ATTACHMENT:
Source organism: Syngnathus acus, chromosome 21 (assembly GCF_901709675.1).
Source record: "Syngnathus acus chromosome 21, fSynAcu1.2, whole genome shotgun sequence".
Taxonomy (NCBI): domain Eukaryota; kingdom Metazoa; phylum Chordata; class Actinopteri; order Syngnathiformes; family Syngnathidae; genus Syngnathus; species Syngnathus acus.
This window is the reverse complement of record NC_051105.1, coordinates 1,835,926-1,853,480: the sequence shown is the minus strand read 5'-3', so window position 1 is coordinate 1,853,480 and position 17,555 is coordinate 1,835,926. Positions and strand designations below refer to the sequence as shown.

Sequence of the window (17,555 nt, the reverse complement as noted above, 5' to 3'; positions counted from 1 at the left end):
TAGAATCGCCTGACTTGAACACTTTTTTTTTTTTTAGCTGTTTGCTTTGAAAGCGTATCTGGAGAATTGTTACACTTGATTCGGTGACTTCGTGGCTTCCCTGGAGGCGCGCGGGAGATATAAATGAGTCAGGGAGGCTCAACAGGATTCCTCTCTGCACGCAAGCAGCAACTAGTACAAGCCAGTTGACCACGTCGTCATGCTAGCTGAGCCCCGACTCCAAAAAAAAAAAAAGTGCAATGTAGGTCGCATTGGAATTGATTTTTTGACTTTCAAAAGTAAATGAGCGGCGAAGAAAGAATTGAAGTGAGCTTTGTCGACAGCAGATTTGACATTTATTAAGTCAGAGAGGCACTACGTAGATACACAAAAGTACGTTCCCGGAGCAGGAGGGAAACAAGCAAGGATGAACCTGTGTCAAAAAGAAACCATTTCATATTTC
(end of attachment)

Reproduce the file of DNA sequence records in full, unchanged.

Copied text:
Source organism: Syngnathus acus, chromosome 21 (assembly GCF_901709675.1).
Source record: "Syngnathus acus chromosome 21, fSynAcu1.2, whole genome shotgun sequence".
Taxonomy (NCBI): domain Eukaryota; kingdom Metazoa; phylum Chordata; class Actinopteri; order Syngnathiformes; family Syngnathidae; genus Syngnathus; species Syngnathus acus.
This window is the reverse complement of record NC_051105.1, coordinates 1,835,926-1,853,480: the sequence shown is the minus strand read 5'-3', so window position 1 is coordinate 1,853,480 and position 17,555 is coordinate 1,835,926. Positions and strand designations below refer to the sequence as shown.

Sequence of the window (17,555 nt, the reverse complement as noted above, 5' to 3'; positions counted from 1 at the left end):
TAGAATCGCCTGACTTGAACACTTTTTTTTTTTTTAGCTGTTTGCTTTGAAAGCGTATCTGGAGAATTGTTACACTTGATTCGGTGACTTCGTGGCTTCCCTGGAGGCGCGCGGGAGATATAAATGAGTCAGGGAGGCTCAACAGGATTCCTCTCTGCACGCAAGCAGCAACTAGTACAAGCCAGTTGACCACGTCGTCATGCTAGCTGAGCCCCGACTCCAAAAAAAAAAAAAGTGCAATGTAGGTCGCATTGGAATTGATTTTTTGACTTTCAAAAGTAAATGAGCGGCGAAGAAAGAATTGAAGTGAGCTTTGTCGACAGCAGATTTGACATTTATTAAGTCAGAGAGGCACTACGTAGATACACAAAAGTACGTTCCCGGAGCAGGAGGGAAACAAGCAAGGATGAACCTGTGTCAAAAAGAAACCATTTCATATTTC